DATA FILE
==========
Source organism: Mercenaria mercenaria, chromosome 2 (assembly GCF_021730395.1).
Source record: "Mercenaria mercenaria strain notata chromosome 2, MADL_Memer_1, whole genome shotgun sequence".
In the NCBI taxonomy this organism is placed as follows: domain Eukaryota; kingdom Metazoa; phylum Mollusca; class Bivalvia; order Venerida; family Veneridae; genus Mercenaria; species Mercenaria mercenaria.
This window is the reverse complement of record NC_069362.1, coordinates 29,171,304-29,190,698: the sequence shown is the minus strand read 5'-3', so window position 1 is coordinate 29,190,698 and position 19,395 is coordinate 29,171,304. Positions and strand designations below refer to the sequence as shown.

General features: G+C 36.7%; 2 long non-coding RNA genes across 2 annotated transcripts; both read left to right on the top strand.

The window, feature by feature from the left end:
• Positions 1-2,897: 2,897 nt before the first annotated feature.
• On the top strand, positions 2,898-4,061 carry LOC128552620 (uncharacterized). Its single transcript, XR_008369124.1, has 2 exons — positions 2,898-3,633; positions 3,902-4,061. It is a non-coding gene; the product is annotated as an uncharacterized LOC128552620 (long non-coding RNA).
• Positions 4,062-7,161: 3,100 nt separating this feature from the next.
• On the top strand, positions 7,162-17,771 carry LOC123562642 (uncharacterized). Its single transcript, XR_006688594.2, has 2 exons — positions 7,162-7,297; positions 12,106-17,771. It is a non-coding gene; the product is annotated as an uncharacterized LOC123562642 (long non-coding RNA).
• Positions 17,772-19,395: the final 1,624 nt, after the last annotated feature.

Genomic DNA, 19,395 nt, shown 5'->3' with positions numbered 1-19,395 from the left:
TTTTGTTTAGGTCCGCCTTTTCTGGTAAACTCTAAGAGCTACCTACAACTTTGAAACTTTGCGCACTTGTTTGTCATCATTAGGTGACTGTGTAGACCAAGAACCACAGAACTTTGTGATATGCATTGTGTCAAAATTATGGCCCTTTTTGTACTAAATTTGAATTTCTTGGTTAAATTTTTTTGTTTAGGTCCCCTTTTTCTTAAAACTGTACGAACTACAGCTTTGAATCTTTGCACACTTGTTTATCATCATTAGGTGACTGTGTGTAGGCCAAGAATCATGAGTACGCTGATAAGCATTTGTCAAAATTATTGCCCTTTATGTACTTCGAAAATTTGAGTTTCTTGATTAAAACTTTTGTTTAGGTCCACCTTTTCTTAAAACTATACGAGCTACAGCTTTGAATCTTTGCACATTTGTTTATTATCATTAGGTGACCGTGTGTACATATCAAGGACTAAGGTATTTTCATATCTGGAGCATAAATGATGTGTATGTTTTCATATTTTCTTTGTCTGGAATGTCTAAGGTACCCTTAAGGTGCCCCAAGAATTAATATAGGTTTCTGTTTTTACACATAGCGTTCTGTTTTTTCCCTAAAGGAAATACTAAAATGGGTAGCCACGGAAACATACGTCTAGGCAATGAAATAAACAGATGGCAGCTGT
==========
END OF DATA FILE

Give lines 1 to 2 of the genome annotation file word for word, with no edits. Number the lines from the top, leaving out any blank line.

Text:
Source organism: Mercenaria mercenaria, chromosome 2 (assembly GCF_021730395.1).
Source record: "Mercenaria mercenaria strain notata chromosome 2, MADL_Memer_1, whole genome shotgun sequence".